The Western Cape province, South Africa’s COVID-19 epicenter, is gripped by a severe backlog of tests, Western Cape Governor Allan Winde said on Wednesday.
The backlog of tests from the Western Cape at the National Health Laboratory Service has grown to 27,000, Winde said.
“This means that someone who is seriously ill in hospital, or a health-worker, or someone who we know is at high risk of dying from COVID-19, may have to wait between seven to 12 days for a result,” Winde said.
The province had previously petitioned both President Cyril Ramaphosa and Health Minister Zweli Mkhize to address this backlog, according to Winde.
“I am appreciative of efforts that they are taking to do so,” said the governor. “I also understand the lack of test kits can be explained by global demand and subsequent limited supply to South Africa.”
As a result, the Western Cape government has taken an important decision to only test those who are at highest risk and most vulnerable of dying from COVID-19 infection in the Cape Town metropolitan area, said Winde.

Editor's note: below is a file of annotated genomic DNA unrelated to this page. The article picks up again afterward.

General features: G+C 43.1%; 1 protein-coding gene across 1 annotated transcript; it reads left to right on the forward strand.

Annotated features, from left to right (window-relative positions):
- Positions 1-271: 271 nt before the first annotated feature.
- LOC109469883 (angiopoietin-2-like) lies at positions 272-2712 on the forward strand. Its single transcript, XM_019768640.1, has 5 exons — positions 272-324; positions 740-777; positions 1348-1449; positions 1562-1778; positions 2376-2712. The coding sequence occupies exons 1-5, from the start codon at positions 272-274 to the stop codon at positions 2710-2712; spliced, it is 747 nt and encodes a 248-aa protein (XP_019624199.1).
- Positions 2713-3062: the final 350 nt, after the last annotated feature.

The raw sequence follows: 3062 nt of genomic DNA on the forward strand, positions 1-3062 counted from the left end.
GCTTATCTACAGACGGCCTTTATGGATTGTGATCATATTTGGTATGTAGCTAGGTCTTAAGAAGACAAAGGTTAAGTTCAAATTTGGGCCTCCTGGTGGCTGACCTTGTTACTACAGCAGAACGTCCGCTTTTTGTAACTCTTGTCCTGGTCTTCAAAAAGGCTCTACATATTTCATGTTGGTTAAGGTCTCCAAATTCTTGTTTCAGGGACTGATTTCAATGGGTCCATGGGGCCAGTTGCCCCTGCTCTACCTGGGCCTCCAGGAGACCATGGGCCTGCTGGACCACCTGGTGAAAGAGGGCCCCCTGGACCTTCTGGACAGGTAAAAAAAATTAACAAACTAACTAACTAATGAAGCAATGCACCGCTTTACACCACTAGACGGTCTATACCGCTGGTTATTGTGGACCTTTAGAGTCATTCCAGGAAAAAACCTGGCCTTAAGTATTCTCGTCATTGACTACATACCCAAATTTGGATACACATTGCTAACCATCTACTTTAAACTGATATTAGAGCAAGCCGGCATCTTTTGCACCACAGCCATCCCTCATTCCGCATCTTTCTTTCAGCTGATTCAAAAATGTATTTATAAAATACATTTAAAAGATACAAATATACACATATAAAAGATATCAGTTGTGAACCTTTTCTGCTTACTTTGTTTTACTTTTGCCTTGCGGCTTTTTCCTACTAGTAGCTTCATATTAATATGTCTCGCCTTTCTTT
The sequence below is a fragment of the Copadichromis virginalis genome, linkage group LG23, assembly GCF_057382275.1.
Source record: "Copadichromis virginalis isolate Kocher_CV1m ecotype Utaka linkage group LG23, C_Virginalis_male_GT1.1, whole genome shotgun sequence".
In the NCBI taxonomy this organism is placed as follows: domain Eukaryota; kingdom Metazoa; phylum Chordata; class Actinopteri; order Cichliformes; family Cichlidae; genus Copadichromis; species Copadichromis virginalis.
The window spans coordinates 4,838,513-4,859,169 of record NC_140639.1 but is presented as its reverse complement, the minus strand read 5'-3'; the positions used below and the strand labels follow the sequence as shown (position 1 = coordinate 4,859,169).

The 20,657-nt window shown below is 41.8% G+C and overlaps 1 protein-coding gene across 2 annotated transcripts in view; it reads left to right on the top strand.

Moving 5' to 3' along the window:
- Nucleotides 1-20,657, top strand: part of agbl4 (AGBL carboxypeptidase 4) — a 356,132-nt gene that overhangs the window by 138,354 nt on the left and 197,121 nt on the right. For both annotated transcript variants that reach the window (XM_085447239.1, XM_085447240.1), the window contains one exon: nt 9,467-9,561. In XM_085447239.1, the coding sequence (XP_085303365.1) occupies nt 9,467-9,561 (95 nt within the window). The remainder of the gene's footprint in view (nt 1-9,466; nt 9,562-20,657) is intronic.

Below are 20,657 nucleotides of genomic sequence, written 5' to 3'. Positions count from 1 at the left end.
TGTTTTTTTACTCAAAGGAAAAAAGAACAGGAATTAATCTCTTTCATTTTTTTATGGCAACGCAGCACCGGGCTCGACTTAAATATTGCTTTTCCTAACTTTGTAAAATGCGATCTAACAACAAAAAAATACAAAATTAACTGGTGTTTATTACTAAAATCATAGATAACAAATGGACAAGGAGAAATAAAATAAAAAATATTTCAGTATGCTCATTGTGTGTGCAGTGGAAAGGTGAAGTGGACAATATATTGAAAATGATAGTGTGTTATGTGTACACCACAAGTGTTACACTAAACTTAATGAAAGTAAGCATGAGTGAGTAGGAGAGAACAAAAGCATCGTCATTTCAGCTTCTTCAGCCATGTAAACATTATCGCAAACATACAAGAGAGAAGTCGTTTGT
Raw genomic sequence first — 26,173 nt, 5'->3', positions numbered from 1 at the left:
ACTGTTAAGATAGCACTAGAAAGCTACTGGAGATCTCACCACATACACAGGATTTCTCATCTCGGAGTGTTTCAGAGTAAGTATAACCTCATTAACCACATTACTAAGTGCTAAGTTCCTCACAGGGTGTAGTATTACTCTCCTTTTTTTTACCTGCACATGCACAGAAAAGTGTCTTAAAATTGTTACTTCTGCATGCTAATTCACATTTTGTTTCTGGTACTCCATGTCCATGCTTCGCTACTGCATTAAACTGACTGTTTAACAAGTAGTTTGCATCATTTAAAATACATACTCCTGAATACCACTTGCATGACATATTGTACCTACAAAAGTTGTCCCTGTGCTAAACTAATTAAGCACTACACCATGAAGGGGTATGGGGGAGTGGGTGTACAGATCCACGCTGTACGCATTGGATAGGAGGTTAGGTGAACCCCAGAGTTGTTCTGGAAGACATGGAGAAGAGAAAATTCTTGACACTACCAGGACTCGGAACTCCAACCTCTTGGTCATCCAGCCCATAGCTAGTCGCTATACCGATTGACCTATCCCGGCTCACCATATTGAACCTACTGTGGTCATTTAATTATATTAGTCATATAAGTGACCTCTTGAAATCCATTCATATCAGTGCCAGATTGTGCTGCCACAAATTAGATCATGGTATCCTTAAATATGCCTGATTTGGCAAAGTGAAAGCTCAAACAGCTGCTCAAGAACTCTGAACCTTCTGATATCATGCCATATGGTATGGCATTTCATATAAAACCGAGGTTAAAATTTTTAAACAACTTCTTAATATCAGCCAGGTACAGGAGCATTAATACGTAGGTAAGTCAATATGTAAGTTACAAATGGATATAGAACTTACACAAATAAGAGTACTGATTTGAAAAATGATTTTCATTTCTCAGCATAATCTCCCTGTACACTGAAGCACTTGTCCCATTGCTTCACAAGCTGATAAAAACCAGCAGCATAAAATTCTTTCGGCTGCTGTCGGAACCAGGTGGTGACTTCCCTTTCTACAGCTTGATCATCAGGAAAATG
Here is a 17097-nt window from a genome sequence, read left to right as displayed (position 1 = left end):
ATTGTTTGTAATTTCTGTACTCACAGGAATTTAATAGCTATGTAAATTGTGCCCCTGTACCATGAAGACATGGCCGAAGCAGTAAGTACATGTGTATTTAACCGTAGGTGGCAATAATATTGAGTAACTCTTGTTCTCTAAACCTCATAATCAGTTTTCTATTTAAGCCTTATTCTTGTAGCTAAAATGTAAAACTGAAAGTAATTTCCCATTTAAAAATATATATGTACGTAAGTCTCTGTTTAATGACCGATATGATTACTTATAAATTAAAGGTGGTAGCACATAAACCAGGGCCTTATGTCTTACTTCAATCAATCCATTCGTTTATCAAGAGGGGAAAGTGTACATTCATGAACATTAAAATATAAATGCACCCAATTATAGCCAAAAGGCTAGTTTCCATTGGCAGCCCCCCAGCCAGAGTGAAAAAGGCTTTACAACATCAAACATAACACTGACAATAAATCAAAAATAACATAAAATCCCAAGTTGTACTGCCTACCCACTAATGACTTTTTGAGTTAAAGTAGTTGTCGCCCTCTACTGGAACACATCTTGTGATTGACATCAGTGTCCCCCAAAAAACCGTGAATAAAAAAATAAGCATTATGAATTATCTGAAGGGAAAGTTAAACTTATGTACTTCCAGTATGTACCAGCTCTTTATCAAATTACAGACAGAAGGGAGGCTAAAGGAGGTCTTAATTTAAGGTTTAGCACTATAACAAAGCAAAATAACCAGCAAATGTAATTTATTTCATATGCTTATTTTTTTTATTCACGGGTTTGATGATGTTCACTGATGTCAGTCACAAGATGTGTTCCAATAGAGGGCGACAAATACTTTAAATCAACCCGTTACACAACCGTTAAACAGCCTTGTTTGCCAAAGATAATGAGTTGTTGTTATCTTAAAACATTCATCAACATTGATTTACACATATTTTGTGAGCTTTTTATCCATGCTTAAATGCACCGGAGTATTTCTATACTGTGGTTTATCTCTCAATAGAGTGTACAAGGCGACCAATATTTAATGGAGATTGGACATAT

“This will allow us to get test results back from these vulnerable groups quickly so that we can ensure speedy interventions to save lives,” he said, adding that this is the province’s top priority.
Until such stage as extra testing capacity is made available, this decision is the only remaining solution available to ensure early detection in those individuals who face highest risk of dying from COVID-19, Winde said.
This decision will also ensure greater protection for the healthcare workers, who need to care for the patients when they get very sick, he said.
“Indeed, if we can get a test back within 24 to 48 hours, we can ensure early treatment and if need be, hospitalization, of those people who we know will deteriorate rapidly as the infection progresses,” said Winde.
This decision was taken after careful consideration of the very serious testing challenges in South Africa, he said.
The Western Cape has the highest number of confirmed COVID-19 cases among all the provinces in the country. As of Tuesday, it recorded a total of 23,583 cases, comprising about two thirds of the national tally of 35,812.
The province also reported 568 deaths related with COVID-19, while the national death toll stood at 755. Enditem